Canadian Artist Ken Danby Dies While Canoeing
Monday September 24, 2007
You don't have to be a fan of Ken Danby to know about his work. The artist who used iconic Canadian images in his art has passed away doing something that would have made one of his canvases - canoeing in Algonquin Park.
The 67-year-old was well known for donating his work to charity and copies of his paintings were often used as 'prizes' to get you to donate to worthwhile causes. His most famous work is one that's quintessentially Canadian. "In The Crease" (top left) depicts a masked goaltender and was created in 1972. He was also the man behind "The Great Farewell" , a painting of Wayne Gretzky bidding goodbye to his hockey playing career. His watercolours of Olympic athletes earned him new fame during the Sarajevo Games in 1984. And his breath taking portraits of glaciers, topography and Niagara Falls are legendary.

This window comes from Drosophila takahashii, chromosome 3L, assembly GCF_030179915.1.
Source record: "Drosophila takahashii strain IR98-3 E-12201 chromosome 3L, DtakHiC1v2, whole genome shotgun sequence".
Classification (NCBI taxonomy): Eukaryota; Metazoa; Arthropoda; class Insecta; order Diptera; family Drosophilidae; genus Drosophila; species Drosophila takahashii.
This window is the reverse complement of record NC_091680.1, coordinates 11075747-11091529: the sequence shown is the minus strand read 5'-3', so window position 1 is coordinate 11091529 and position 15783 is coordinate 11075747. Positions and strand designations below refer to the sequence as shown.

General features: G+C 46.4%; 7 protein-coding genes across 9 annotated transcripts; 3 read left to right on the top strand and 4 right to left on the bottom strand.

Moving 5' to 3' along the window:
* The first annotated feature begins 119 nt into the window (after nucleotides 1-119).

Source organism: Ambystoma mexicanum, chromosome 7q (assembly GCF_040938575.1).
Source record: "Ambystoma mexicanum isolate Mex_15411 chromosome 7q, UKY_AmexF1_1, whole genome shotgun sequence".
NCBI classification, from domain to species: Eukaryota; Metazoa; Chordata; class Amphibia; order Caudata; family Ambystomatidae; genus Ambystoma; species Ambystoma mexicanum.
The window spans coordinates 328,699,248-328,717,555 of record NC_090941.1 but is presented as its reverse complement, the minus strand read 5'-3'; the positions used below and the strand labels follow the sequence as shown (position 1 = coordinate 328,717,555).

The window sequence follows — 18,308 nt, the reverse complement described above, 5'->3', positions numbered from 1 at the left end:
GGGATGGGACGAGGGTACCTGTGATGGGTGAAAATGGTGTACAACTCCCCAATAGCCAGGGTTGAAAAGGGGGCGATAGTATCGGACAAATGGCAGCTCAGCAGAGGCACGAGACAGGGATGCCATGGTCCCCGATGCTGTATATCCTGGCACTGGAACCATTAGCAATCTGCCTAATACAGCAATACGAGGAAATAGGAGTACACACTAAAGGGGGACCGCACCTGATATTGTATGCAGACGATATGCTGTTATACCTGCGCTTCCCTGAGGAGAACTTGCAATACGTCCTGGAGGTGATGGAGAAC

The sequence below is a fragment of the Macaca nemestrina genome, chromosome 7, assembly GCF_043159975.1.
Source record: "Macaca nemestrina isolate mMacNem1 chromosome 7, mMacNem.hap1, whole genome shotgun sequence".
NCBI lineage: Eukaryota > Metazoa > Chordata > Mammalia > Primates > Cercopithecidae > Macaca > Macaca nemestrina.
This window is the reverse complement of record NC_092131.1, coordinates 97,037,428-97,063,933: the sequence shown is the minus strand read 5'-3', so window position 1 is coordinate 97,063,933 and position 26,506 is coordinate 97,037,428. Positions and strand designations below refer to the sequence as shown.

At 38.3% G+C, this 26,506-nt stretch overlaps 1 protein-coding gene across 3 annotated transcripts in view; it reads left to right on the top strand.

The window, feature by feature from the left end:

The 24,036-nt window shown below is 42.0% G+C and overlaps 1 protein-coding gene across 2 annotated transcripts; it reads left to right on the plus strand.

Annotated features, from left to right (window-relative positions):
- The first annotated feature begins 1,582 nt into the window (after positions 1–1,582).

It's believed the accomplished artist died of a heart attack but the true cause of his death won't be confirmed until an autopsy is performed this week. Danby, who earned the Order of Canada, achieved worldwide fame with his images and they will live on after him.
He's survived by his wife and three sons.
See more of Danby's work here. http://www.kendanbyart.com/http://www.kendanbyart.com/index_art.html